Nobody will ever like the same thing. I for instance, hate seafood, but others reading this obviously love it. Would I complain if one line serves more seafood than another? Nope.

What others might consider "food not so great", others might love it. People whine about the Windjammer or the dining room all the time about the food. I personally had no issues with either one. I loved it! So what others might not like you might love. It's all about preferences. Some people are picky eaters, some aren't.

kmm44 September 19th, 2006 05:47 PM

Socogal--DH retired from WPAFB 1/97 after 33 yrs. and worked for a consulting contractor off and on for 8 yrs after that--the last 4+ years back at WPAFB in the same building he worked in before.
As to your question about an RCI itinerary that was more $$ than Celebrity--I had my heart set to sail Brilliance to the Panama Canal last year, but was horrified to see how expensive it was (and almost sold out, to boot). So I checked Celebrity and found the Galaxy cruise to be $700 less and ONE MORE DAY with plenty of cabins left.
I checked out both lines to Mexico and found that RCI has only a 7-night (Vision) with 3 ports. Mercury's 11-night with 6 all-Mexico ports is $50 less per day than Vision and $40 less per day than Infinity's 11-night with 2 US ports and only 4 Mexican ports. Than was the deciding factor in our choice of Mercury. But we feel comfortable with both lines and would have chosen RCI if it had been the best deal.
I'm considering Mercury a sister to Galaxy because they are the same size, but evidently as you saw above there are some differences in layout. Summit is a larger ship, but not a whole lot different from Galaxy. We loved them both and expect to love Mercury. We stick to RCI and Celebrity, choosing our ships depending on itinerary and price. My step-sis, our TA, started us out with Explorer because I had no idea about anything and we were hooked on cruising the first time and we wondered if we would ever like any other smaller class ship.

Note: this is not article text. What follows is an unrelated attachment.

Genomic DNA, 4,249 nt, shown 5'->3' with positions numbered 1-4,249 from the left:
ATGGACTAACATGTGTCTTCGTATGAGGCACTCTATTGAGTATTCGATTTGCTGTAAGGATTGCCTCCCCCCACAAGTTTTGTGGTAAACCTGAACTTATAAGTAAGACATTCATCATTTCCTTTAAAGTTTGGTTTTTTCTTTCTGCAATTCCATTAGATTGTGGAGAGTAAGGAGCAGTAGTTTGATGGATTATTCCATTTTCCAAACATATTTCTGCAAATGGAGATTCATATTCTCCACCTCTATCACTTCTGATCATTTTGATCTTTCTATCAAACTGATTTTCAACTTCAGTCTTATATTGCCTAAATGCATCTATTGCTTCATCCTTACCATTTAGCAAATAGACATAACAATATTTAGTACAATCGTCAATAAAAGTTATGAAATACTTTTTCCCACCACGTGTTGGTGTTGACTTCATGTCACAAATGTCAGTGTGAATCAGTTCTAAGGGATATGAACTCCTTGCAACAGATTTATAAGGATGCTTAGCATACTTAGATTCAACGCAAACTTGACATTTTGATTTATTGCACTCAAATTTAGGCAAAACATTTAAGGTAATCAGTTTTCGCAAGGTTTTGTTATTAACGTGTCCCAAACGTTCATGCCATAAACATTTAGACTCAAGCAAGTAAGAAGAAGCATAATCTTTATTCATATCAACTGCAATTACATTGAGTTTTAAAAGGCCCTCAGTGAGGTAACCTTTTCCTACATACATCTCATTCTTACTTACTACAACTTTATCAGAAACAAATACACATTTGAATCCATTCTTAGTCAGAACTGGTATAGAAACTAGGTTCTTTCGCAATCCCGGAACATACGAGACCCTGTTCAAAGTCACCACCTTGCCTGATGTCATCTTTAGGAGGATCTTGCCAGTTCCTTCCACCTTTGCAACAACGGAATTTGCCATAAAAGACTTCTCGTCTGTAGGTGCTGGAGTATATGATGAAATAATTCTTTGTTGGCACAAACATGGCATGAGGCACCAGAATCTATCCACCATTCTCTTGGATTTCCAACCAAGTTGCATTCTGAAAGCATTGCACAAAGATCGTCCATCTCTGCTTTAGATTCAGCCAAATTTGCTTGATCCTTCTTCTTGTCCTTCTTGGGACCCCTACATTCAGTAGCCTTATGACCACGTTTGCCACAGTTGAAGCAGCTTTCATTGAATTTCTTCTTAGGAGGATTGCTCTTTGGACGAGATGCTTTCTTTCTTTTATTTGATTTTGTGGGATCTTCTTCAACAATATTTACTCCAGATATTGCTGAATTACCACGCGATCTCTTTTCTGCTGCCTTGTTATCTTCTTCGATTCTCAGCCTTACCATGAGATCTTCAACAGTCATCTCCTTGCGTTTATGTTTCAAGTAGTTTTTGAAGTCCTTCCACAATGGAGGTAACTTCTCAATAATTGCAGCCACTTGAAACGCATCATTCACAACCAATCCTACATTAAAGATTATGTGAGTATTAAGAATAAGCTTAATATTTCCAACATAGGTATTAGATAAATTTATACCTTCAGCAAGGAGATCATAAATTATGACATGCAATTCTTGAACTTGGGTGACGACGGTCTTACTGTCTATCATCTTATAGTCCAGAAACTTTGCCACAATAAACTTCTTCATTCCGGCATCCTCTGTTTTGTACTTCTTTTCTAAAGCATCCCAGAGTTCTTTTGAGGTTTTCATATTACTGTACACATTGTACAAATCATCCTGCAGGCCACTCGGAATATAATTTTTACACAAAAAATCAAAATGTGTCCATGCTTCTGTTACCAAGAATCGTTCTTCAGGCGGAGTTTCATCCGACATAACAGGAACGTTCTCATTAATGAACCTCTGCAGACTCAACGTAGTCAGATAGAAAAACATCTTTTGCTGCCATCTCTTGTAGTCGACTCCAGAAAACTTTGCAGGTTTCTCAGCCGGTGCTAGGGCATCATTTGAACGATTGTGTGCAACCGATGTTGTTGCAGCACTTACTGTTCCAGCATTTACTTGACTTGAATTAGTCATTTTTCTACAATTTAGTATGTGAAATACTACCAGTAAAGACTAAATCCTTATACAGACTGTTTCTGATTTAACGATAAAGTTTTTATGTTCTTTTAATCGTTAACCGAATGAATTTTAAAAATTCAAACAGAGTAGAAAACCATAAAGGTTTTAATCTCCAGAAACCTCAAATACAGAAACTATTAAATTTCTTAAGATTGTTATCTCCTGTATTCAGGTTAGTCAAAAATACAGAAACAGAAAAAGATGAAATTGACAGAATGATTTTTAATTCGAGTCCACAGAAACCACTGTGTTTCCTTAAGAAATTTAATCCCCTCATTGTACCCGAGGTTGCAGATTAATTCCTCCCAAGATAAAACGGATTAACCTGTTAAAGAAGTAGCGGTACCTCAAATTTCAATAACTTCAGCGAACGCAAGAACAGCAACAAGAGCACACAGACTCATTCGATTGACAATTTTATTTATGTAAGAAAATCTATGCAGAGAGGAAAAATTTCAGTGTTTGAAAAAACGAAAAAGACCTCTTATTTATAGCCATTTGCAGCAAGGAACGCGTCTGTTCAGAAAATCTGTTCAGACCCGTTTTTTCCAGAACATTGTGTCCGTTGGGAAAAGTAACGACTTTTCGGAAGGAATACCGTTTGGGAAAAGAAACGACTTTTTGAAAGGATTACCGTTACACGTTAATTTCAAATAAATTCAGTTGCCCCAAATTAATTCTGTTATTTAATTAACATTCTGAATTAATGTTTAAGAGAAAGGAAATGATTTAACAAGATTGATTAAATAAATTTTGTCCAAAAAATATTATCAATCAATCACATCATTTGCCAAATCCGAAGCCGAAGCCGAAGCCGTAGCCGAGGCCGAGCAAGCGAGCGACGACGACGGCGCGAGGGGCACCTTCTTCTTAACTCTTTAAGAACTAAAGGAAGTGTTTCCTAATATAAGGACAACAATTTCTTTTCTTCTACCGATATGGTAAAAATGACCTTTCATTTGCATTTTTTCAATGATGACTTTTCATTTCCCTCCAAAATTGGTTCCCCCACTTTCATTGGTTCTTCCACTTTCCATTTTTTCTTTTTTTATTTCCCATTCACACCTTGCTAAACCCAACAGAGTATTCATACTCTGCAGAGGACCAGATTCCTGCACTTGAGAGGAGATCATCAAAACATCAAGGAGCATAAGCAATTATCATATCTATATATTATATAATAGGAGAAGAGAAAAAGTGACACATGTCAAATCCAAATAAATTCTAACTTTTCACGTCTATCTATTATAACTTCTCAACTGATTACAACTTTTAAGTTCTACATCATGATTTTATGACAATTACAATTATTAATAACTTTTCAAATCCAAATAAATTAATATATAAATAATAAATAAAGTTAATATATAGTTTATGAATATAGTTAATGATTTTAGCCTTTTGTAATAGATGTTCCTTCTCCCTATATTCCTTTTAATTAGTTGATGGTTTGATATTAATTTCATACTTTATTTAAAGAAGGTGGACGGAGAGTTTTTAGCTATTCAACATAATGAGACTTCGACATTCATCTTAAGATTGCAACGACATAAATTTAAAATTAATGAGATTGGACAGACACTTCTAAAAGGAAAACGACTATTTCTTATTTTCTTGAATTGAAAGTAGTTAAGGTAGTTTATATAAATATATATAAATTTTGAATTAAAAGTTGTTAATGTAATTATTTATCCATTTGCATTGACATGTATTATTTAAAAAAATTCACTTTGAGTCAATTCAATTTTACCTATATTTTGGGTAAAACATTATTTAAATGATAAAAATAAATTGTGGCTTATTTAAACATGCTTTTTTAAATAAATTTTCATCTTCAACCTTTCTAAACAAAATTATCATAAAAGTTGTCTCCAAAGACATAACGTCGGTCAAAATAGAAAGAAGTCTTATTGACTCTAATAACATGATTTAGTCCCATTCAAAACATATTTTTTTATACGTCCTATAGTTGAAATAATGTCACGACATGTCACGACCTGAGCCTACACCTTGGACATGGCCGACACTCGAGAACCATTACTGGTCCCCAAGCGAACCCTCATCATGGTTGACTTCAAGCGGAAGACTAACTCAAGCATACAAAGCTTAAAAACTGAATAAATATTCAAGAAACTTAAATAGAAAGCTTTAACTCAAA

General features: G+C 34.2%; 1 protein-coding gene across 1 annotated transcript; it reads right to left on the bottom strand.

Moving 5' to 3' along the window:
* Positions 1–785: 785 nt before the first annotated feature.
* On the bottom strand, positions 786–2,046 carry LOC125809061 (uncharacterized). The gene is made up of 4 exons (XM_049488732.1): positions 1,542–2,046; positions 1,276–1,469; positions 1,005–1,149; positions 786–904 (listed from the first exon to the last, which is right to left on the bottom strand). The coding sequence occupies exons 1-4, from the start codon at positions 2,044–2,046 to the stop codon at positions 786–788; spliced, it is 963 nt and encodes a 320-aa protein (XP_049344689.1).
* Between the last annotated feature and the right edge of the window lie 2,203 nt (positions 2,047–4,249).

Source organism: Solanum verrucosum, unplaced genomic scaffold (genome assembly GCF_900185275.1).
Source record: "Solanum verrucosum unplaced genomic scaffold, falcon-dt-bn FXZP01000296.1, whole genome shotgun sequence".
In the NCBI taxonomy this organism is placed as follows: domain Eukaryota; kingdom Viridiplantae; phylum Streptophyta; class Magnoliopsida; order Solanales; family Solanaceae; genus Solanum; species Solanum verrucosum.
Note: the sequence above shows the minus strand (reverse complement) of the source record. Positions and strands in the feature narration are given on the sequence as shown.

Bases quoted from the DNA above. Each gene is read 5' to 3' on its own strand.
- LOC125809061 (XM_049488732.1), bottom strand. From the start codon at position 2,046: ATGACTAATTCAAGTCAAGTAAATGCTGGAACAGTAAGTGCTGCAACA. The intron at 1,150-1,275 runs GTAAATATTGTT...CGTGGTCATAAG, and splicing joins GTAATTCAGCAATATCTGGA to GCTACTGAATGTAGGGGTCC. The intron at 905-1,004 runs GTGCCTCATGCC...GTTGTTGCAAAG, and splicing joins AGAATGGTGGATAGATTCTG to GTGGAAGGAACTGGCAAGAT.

As I said in my first post, we went along with friends on Summit and loved it also. So RCI and Celebrity are OUR lines and we haven't felt an urge to try others. I thought we would have to switch to Princess for Aus/NZ but the very next day after my research, I found out Mercury was starting that itin. So no more changes for us. But we would've sailed Princess if necessary.
The only thing we think has changed is our preference for longer cruises. Galaxy spoiled us with the 11-night, then 12 on Jewel and now 11 on Mercury to Mex., with 11 on Galaxy to the Med and 14 on Mercury to Aus/NZ in the future. Then probably a 14 or 16 to S. Amer. Life's too short to go without cruises! :D
Thank you Cassandra for putting out the best comment about the food. Everyone's tastes are different and just because someone complains about something is no reason to reject it. I felt the same way about our local food critic, who has just retired. :D If she panned a restaurant, I would want to try it because I thought she was too picky and "gourmet" to live in the real world.
Personally, I thought the Windjammer on Jewel was the best I've seen and tasted on any of our 4 RCI cruises and even buffets on the 2 Celeb. We ate there more than ever because of our port-intensive cruise--early excursions made eating quickie breakfasts there a necessity and the dining room was closed for lunch on all 9 port days.
One of the Roll Call posters on our Jewel cruise thread said the food was "...fair, not many choices..." HUH?? Was he on the same cruise?
Yes, he was because I met him and my first impression was that he was a first-class snob. Most people don't dine regularly if ever at 5* restaurants (I never have) so you can't judge cruiseline food by that standard. But some people do and it's very misleading.
My advice is: try it for yourself.